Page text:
Therefore, the monster tries everything in his power to get his creator to notice him. He has created this “passion” to kill the humans that make Frankenstein the happiest because he himself craves that happiness. But, this newfound passion of violence isn’t benefitting the monster in anyway. He even claims that it is “detrimental to me”(Shelley 157) because he gains no joy from it. Instead he remains just as broken and neglected as he did before his acts of violence. He is screaming for help from his creator; a creator that refuses to show the least bit of interest in his once beloved project. The monster realizes that his creator is playing a far different role than God at this point. God always kept a close eye on Adam and Eve, even in times of resentment. He cared for them and forgave them, because after all God forgives all.
It can be extremely detrimental when a parent refuses to recognize their own creation. This story brings the extremes of this ideal to the forefront. In modern day society, the problem of neglect portrayed in Frankenstein is not only relatable but very similar. According to sociologists at Penn State University, “Parents who physically neglect their boys may increase the risk that they will raise violent adolescents.” Sociologists at University of Nebraska agreeing state, “we find appreciable support for the idea that child neglect, especially physical neglect, increases the likelihood for violence later in life.” These groups of sociologists are not alone in their theories. The correlation between violence and neglect from parents is strong. Many adolescents act out in violent manners because the people they beg attention from the most (their creators/their parents) aren’t listening to them.
Without the proper attention from parents to the adolescents, further problems could entail that last throughout the adolescents future growth. In the conclusion of the sociologists at the University of Nebraska’s thesis they state, “Our research indicates that even less serious forms of child neglect have long-reaching negative effects on children, their peer relationships, and their violent behavior.” So, even if the severity of neglect isn’t immense, it could still be detrimental ever more. This type of neglect can lead a direct path to a future of violence and hatred.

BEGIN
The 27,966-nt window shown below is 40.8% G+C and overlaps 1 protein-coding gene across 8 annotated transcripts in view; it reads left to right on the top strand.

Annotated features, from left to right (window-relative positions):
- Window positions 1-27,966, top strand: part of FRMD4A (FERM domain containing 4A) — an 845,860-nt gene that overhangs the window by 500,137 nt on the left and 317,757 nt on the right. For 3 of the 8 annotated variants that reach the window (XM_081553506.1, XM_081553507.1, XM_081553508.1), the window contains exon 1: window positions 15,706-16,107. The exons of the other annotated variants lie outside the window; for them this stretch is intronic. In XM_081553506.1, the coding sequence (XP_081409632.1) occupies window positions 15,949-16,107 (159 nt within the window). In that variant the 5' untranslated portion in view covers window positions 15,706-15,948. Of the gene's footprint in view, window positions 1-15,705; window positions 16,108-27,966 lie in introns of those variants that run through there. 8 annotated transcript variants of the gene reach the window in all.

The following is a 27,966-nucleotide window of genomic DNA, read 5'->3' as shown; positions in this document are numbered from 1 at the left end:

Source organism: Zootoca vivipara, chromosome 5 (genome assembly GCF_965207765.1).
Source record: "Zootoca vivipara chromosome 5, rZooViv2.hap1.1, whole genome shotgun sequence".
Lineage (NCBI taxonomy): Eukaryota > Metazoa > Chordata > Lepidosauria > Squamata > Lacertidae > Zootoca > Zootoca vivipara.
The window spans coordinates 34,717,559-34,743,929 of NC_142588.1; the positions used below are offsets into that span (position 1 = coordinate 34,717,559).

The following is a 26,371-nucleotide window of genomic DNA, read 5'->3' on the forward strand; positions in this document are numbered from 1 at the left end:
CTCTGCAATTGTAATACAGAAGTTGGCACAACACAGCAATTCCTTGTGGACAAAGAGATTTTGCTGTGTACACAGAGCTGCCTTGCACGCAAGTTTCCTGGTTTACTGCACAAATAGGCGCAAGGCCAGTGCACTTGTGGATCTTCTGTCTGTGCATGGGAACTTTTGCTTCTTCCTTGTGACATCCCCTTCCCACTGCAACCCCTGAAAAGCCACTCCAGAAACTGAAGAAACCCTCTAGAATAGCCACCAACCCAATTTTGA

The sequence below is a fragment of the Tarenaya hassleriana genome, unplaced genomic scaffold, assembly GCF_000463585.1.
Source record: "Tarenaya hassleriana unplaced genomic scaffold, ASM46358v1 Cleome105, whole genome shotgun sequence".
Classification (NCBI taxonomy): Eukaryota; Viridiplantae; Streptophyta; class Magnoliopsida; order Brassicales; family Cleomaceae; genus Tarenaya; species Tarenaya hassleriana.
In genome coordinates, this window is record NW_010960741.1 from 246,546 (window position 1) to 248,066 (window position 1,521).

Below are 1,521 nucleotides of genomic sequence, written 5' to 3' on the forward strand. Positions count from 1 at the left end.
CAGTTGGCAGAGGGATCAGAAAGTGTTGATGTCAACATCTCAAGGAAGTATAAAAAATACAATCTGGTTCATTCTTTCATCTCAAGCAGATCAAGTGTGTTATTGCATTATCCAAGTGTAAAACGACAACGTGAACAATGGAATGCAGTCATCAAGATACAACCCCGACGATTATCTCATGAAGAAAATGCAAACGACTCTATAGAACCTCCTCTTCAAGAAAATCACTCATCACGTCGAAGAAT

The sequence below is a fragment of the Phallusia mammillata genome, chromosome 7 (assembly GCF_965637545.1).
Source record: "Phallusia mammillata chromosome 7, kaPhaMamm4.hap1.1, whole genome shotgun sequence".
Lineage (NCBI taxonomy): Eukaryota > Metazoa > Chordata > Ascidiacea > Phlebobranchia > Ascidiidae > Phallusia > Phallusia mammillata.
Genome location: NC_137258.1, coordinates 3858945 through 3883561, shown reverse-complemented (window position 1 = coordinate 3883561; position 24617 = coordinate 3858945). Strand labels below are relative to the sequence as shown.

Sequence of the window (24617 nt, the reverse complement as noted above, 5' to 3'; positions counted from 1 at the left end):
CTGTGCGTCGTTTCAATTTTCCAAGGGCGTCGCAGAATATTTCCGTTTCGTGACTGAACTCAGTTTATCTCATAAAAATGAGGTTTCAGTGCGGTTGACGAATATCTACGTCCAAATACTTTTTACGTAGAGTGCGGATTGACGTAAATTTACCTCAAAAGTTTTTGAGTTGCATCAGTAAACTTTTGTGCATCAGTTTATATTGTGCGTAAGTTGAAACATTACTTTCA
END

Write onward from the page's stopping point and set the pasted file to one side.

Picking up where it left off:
“This passion is detrimental to me for you do not reflect that you are the cause of its excess (Shelley 157).” Again, I bring up this phrase because Frankenstein sees that his creator has brought about his demise. Yet, his creator fails to realize this bitter truth. Many adolescents who believe that their parents don’t care will continue in violent, detrimental manners. They crave attention that would help soothe the pain and maybe help relieve the violence, but this attention goes unnoticed and their “passion” for violence does not curtail. Agreeably, the monster’s violent acts will not end until his creator gives him the attention that he so desperately craves.
Whether it be a fictional character such as the monster from Mary Shelly’s Frankenstein, or the theories of present day sociologists; neglect, violence, and adolescents form a deadly combination. The adolescent craves attention from their creator and without that attention they deteriorate, maybe not physically, but emotionally. The parents are the creators of the evil passion known as violence, as Frankenstein’s monster states. These adolescents are their parents’ “creatures”, therefore they ought to be their Adam and Eve’s; their children whom if they are ever at fault, will be welcomed back with open arms.